Don’t miss the Iwatayama Monkey Park when you visit Kyoto. Break up your day of visiting temples by playing with monkeys on their home turf!
Have you ever wanted to hang out with 100 monkeys? Go to Kyoto and you can! This is your complete guide for what to expect when visiting the Iwatayama Monkey Park in Kyoto, Japan.
The Monkey Park is one of several reasons tourists visit the Arashiyama district. There are also beautiful shrines and temples, and the iconic Sagano Bamboo Forest. When you imagine Japan, this area is what may come to mind! You will feel the history of the area as you walk through these streets, with rickshaws taking tourists up and down the road and ancient compounds on every corner.
With so many reasons to visit the area, it wasn’t until our third trip that we made it to the monkeys. If we had known how convenient the park was, we would have come every time!
They welcomed some new babies this summer, per their blog!
Entrance to Monkey Park
Once you cross the Togetsu-kyo Bridge, the entrance for the monkey park will be immediately to your right. If you follow the road to the left, you will see a few hourly parking lots on the right side of the street (see map)
The price for entrance is ¥550 per adult and ¥250 for kids ages 4-15. You walk through the gate, up a mostly paved incline (there are some stairs). I carried Jeannie (2 y.o.) the whole way, mostly because she was tired. I think that she would have been able to hike it. The whole walk took just 20 minutes.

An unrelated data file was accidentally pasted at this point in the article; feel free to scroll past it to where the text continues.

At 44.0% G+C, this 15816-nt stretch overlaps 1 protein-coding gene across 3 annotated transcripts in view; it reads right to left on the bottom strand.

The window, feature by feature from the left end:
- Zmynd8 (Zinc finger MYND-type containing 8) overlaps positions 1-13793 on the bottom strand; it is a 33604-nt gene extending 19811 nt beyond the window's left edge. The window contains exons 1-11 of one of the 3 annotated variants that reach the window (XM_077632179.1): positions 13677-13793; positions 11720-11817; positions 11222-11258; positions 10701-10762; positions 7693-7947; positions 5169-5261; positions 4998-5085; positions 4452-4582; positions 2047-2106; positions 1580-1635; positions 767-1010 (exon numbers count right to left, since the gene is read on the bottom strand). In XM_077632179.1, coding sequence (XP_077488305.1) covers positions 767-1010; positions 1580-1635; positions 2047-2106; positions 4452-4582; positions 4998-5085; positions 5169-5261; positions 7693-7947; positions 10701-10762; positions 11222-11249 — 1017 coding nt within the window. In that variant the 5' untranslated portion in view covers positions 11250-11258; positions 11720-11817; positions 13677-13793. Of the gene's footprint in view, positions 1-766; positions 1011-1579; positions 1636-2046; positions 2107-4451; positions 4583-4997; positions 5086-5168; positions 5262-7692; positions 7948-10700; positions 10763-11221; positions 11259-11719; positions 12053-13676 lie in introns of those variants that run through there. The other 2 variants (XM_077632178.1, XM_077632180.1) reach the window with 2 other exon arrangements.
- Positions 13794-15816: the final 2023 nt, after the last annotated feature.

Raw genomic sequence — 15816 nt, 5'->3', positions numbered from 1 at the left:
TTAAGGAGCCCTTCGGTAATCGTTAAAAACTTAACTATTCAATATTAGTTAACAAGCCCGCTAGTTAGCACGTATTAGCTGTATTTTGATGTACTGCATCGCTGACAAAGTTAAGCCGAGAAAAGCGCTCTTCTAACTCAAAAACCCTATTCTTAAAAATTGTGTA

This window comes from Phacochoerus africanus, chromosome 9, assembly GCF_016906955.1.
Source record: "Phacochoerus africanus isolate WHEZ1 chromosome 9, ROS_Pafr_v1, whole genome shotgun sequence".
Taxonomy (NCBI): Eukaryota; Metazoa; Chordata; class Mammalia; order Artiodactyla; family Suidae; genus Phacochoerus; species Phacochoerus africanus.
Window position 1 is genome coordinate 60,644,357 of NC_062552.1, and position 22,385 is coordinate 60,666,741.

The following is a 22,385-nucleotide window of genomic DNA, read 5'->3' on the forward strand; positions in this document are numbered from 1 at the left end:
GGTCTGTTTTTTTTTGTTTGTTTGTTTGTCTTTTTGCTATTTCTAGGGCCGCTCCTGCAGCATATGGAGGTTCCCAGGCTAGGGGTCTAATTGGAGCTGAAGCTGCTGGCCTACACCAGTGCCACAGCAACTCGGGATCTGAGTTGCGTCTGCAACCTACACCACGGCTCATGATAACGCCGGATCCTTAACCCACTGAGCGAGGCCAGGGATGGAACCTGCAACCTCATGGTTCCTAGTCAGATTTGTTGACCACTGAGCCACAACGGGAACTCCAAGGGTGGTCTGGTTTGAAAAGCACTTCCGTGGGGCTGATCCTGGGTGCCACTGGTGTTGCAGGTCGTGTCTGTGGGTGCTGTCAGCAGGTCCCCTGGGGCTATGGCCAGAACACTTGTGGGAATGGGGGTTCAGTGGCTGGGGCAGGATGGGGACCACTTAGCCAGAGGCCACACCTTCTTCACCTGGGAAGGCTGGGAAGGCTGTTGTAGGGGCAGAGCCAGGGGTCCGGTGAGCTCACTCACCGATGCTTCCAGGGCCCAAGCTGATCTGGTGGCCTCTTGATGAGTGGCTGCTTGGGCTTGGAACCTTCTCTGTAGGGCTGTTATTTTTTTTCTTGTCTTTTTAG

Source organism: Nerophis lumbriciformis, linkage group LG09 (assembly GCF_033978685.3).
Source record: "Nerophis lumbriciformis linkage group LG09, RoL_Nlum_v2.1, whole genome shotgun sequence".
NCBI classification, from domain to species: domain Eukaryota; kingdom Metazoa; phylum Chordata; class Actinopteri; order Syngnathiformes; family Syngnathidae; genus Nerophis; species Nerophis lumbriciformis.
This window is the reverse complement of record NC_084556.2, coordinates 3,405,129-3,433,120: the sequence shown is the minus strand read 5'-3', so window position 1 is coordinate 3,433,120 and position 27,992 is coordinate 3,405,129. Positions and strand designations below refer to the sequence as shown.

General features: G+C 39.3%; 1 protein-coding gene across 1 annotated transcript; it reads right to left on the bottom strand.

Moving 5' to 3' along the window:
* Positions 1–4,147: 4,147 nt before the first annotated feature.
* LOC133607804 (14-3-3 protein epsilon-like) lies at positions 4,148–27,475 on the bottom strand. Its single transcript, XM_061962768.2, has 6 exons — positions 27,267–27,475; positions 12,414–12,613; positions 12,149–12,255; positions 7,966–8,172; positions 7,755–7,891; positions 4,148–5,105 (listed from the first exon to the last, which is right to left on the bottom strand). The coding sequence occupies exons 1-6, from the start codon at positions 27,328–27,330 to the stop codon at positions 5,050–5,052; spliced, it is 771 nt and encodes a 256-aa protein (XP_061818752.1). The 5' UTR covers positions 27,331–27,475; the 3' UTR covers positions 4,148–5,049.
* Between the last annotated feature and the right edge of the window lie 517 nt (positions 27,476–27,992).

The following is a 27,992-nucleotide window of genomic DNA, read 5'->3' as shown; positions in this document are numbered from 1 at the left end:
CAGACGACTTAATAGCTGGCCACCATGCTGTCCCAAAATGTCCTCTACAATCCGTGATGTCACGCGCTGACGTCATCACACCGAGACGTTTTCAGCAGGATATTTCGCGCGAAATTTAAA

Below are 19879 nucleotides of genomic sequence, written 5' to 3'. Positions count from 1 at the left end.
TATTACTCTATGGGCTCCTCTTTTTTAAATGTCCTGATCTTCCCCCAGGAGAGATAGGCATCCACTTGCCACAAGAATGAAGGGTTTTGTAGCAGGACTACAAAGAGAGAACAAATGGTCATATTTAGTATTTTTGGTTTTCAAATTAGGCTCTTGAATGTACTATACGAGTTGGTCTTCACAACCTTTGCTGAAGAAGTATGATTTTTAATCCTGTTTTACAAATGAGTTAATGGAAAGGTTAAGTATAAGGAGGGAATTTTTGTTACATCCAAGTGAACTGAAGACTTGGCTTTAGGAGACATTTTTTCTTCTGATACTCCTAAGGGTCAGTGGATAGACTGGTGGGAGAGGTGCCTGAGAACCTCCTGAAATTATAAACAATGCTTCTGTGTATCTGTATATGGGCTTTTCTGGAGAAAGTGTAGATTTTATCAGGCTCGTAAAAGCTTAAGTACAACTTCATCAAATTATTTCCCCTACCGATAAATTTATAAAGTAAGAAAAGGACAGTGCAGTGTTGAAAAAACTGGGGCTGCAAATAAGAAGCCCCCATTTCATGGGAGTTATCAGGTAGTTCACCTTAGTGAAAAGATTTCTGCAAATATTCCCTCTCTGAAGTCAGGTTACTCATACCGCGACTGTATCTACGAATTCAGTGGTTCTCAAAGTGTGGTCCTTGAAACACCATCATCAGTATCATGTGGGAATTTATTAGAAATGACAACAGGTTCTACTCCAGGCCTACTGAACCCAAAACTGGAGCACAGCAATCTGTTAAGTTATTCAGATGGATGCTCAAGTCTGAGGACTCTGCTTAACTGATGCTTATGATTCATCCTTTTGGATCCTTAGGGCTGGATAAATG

Keep an eye out for monkeys from the time you enter the trail. We didn’t see any there, but this is their home so they roam around the whole mountain.
When you get near the top, there is a small park. This is a great place to take a break. The kids had a lot of fun going down the long slide (you’ll get some air!) and swinging.
I knew we were going to see monkeys, but it was still surprising to see so many wandering around us. They play, climb, swim, fight, feed and pick fleas off of each other right next to you!
The monkeys here are Japanese macaques, or snow monkeys. They are known to be very intelligent and enjoy soaking in hot springs. There are over 100 monkeys here!
Remember: Do not look the monkeys in the eyes!
You are not allowed to look into the monkeys’ eyes – they consider it aggressive and may attack you. Also, don’t approach them. Remember you are a guest in their home!
There is a building that sells food to feed the monkeys. It also has a bathroom and a heater if you are there during the winter, like we were! Three walls have bars where the monkeys climb up and wait for you to feed them. You can either open your hand flat or set it on the table. We fed some baby monkeys that were clinging to their mothers; they were really cute!
You’re not supposed to bring your own food, so make sure you bring yen to buy some. It was ¥100 for a bag of apples or peanuts.
There are times each day when they put on a feeding show. They encouraged everyone to gather around outside, turned on some fast-paced music and a man walked briskly around throwing food while monkeys scurried around to get it all. It ended with the biggest monkey in the middle on a platform enjoying the rest of the bucket of food!
The kids really loved the monkey park. After seeing so many temples and shrines and other tourist attractions, it was nice to do something that they appreciated and took part in. They hiked, played at the playground and could have fed and watched the monkeys all day!
Plan your trip!
I think the minimum amount of time you would need to visit the monkey park is 90 minutes. This is a great way to break up your day in Kyoto. Visiting the Sagano Bamboo Forest and visiting the monkey park are our kids’ favorite things in Kyoto.
There are a lot of tourists in the area, so remember that when you plan your trip.There might be a lot of traffic/buses on the roads, or a lot of people on the trails.
While you’re in Kyoto, check out the bloody ceilings at Yogen-in Temple!